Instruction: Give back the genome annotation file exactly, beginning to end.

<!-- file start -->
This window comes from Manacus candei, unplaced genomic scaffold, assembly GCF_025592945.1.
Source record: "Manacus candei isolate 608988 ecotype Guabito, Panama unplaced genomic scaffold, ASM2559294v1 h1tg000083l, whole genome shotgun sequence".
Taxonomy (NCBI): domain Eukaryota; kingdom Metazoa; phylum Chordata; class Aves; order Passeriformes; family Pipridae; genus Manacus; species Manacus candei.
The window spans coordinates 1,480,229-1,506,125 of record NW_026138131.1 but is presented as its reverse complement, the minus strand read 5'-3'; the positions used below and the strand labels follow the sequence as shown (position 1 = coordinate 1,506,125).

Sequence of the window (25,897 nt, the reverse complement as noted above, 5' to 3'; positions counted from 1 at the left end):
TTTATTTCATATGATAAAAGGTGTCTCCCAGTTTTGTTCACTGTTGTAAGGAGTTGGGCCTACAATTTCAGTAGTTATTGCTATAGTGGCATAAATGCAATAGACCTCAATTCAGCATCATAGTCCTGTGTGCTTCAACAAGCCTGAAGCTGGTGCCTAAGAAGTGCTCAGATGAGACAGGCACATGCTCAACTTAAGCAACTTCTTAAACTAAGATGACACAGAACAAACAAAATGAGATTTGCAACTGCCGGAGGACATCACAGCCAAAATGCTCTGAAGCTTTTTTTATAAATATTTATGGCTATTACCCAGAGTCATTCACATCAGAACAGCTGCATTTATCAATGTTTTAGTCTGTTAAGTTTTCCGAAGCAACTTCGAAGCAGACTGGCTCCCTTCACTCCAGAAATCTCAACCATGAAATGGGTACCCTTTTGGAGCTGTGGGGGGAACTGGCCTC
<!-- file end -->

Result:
This window comes from Manacus candei, unplaced genomic scaffold, assembly GCF_025592945.1.
Source record: "Manacus candei isolate 608988 ecotype Guabito, Panama unplaced genomic scaffold, ASM2559294v1 h1tg000083l, whole genome shotgun sequence".
Taxonomy (NCBI): domain Eukaryota; kingdom Metazoa; phylum Chordata; class Aves; order Passeriformes; family Pipridae; genus Manacus; species Manacus candei.
The window spans coordinates 1,480,229-1,506,125 of record NW_026138131.1 but is presented as its reverse complement, the minus strand read 5'-3'; the positions used below and the strand labels follow the sequence as shown (position 1 = coordinate 1,506,125).

Sequence of the window (25,897 nt, the reverse complement as noted above, 5' to 3'; positions counted from 1 at the left end):
TTTATTTCATATGATAAAAGGTGTCTCCCAGTTTTGTTCACTGTTGTAAGGAGTTGGGCCTACAATTTCAGTAGTTATTGCTATAGTGGCATAAATGCAATAGACCTCAATTCAGCATCATAGTCCTGTGTGCTTCAACAAGCCTGAAGCTGGTGCCTAAGAAGTGCTCAGATGAGACAGGCACATGCTCAACTTAAGCAACTTCTTAAACTAAGATGACACAGAACAAACAAAATGAGATTTGCAACTGCCGGAGGACATCACAGCCAAAATGCTCTGAAGCTTTTTTTATAAATATTTATGGCTATTACCCAGAGTCATTCACATCAGAACAGCTGCATTTATCAATGTTTTAGTCTGTTAAGTTTTCCGAAGCAACTTCGAAGCAGACTGGCTCCCTTCACTCCAGAAATCTCAACCATGAAATGGGTACCCTTTTGGAGCTGTGGGGGGAACTGGCCTC